DealZone

BoNY refocuses on Europe

As head of the world’s largest custodian of financial assets, Robert Kelly is paid to be alert to buying opportunities. So it’s interesting to hear Kelly, chairman and chief executive of Bank of New York Mellon, tell reporters in Beijing that financial assets in Europe are more attractive than those in Asia and that, as a consequence, the bank is refocusing its businesses.

European financial institutions were hit harder by the global economic crisis than their global peers, and U.S. banks are in a better position to mount takeovers in Europe after going through a government-led process of consolidation and capital-raising, he said. “What you will see in coming quarters is that U.S. financial markets and banks are stronger than the European banks now,” he said.

If some European banks were to sell businesses to raise capital, BoNY would be interested in buying, he said. If timing counts for anything, Kelly’s interest has probably been piqued by Dutch bancassurer ING, which said on Monday it would split in two, transforming itself into a smaller European lender.

KBW analysts see asset manager deals

Asset managers are in for some deal-making as the sector tries to deal with the chinks exposed by the financial crisis, KBW analysts predict.”Stressed capital markets have depressed profitability at most asset managers and brought to the fore many of the challenges that have been confronting the industry but were obscured by the bull market,” the analysts write in a report.Some of the deal activity has already been playing out as divestitures by financial services companies, with negotiations ongoing for such units as AIG’s business and Bank of America’s Columbia.KBW’s analysts predict most acquisitions are likely to be smaller transactions.Possible buyers? Invesco, BlackRock, Bank of New York Mellon, Franklin Resources, Legg Mason, Affiliated Managers Group, Federated Investors, Blackstone, Fortress, GLG Partners and others have expressed a continued interest in acquisitions, they said.Those hungry for larger deals could include Franklin and Bank of New York Mellon, the analysts said, adding that they see little likelihood of deals between publicly traded asset managers.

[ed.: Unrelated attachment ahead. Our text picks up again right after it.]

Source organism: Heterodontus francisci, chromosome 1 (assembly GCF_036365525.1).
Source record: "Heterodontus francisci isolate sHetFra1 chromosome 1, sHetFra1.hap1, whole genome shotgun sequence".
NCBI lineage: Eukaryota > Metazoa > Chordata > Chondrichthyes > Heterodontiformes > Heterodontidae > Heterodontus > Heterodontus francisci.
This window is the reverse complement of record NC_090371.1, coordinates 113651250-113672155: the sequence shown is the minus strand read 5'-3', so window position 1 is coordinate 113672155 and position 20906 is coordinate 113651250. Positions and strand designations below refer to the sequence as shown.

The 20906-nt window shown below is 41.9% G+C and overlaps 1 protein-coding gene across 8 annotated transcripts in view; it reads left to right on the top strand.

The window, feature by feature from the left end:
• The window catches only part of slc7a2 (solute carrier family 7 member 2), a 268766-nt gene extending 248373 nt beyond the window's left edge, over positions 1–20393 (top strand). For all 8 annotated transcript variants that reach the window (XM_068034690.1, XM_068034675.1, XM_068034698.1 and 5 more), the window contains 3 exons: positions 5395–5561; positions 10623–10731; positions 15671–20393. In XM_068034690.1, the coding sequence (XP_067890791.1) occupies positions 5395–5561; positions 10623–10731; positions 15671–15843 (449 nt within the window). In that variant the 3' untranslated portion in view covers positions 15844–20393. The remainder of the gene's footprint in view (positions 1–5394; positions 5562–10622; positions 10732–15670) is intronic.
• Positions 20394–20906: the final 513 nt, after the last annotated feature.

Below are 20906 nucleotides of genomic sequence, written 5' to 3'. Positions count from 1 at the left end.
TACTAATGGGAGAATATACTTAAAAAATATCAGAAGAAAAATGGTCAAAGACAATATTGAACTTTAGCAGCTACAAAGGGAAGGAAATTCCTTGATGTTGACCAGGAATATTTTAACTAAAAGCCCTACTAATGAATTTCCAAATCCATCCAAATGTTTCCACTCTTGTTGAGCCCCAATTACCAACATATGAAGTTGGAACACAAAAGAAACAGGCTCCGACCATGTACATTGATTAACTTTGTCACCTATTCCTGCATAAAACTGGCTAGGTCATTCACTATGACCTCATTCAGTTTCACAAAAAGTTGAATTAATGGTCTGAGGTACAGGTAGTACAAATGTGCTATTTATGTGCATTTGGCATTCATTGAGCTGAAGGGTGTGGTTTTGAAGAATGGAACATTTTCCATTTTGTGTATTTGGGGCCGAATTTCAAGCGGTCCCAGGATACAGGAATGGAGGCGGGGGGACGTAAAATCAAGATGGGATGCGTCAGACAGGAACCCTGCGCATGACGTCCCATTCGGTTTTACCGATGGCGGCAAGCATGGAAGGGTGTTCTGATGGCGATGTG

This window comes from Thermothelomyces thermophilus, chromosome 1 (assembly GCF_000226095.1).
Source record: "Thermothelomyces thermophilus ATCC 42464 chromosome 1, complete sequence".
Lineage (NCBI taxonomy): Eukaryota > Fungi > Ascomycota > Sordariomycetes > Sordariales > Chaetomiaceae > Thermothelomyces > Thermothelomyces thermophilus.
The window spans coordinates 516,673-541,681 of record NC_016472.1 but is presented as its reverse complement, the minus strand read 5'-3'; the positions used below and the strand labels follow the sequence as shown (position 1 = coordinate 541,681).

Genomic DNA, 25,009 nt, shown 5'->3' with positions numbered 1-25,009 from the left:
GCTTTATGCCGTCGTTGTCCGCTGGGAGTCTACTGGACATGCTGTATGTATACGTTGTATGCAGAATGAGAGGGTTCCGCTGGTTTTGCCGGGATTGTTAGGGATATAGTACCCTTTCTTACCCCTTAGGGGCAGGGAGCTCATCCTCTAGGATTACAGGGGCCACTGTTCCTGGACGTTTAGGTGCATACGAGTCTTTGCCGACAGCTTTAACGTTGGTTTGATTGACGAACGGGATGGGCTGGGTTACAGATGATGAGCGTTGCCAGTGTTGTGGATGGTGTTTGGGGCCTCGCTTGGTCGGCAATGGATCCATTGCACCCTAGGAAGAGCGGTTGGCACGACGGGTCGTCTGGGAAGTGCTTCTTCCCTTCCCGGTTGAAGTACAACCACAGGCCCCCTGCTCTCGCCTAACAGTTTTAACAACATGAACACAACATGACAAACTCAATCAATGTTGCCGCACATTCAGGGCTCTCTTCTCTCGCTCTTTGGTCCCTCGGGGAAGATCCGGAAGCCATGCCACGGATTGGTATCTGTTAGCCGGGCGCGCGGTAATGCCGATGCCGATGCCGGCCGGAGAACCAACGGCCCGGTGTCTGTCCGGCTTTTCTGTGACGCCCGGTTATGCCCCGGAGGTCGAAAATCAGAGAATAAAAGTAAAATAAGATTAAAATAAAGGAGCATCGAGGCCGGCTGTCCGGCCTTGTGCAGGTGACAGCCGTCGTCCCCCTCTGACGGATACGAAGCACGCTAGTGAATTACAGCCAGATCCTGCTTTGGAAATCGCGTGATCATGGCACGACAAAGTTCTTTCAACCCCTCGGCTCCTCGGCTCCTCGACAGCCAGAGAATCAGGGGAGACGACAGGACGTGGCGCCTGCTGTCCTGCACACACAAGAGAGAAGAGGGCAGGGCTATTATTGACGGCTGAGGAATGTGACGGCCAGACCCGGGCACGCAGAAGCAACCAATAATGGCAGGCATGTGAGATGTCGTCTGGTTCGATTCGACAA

“Go Shop” clause pays off for Barclays

Barclays‘ seemingly never-ending effort to get top dollar for its Barclays Global Investors unit appears to be enticing some Middle East money behind the current best bid from U.S. fund manager BlackRock, which is believed to be in the neighborhood of $12 billion.

Barclays said it had received proposals for BGI and iShares from a number of parties, including BlackRock, and was continuing talks. BlackRock confirmed the talks, but both sides said issues remained that could derail a deal. San Francisco-based BGI is the world’s biggest fund manager, with $1.5 trillion in assets under management and would more than double the size of BlackRock.

With Bank of New York Mellon also in the hunt, sources say Barclays may keep a hand in the game after a sale, possibly taking a stake of up to 20 percent in the enlarged asset manager. Media reports say BlackRock may get funding from Middle East investors, possibly including some Barclays shareholders. The Qatar Investment Authority and Adia, the government investment arm of Abu Dhabi, are in talks alongside Kuwait’s KIO to inject $3 billion into BlackRock for a 12 percent stake, the UK’s Sunday Telegraph newspaper said.

Wall Street bankers — so humble, so frugal!!!

BERNANKE/It is amazing how the prospects of a grilling in Washington can make Wall Street’s CEOs behave. Until a little while ago, these were the masters of the masters of the universe. An elite group of highly paid stars who rarely showed signs of vulnerability, who rarely seemed to doubt their place at the top of the heap. But take a look at the testimonies they have prepared for today’s hearing at the House Committee on Financial Services and it looks like they have begun to embrace the new era, the new religion.

You would be forgiven in thinking they had all also hired the same speechwriter. They mostly stress they are prudent, frugal, humble, though not quite yet apologetic — it will be interesting if that changes once the grilling begins. Here are some of the themes:

Public anger towards Wall Street is justifiable:
“It is abundantly clear that we are here amidst broad public anger at our industry. In my 26 years at Goldman Sachs, I have never seen a wider gulf between the financial services industry and the public. Many people believe — and, in many cases, justifiably so — that Wall Street lost sight of its larger public obligations and allowed certain trends and practices to undermine the financial system’s stability.” — Lloyd Blankfein, CEO of Goldman Sachs Group.